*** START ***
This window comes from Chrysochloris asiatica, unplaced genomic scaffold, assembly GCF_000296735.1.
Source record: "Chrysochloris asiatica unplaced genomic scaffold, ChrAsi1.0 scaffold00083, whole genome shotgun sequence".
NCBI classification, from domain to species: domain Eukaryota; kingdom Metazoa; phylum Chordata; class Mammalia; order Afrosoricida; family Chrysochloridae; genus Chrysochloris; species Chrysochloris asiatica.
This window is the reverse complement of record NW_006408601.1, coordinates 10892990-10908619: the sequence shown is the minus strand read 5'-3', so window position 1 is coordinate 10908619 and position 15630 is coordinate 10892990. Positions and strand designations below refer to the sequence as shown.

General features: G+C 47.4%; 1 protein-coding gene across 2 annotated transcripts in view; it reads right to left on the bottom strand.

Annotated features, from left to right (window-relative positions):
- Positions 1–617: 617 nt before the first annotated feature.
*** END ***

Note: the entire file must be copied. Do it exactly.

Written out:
This window comes from Chrysochloris asiatica, unplaced genomic scaffold, assembly GCF_000296735.1.
Source record: "Chrysochloris asiatica unplaced genomic scaffold, ChrAsi1.0 scaffold00083, whole genome shotgun sequence".
NCBI classification, from domain to species: domain Eukaryota; kingdom Metazoa; phylum Chordata; class Mammalia; order Afrosoricida; family Chrysochloridae; genus Chrysochloris; species Chrysochloris asiatica.
This window is the reverse complement of record NW_006408601.1, coordinates 10892990-10908619: the sequence shown is the minus strand read 5'-3', so window position 1 is coordinate 10908619 and position 15630 is coordinate 10892990. Positions and strand designations below refer to the sequence as shown.

General features: G+C 47.4%; 1 protein-coding gene across 2 annotated transcripts in view; it reads right to left on the bottom strand.

Annotated features, from left to right (window-relative positions):
- Positions 1–617: 617 nt before the first annotated feature.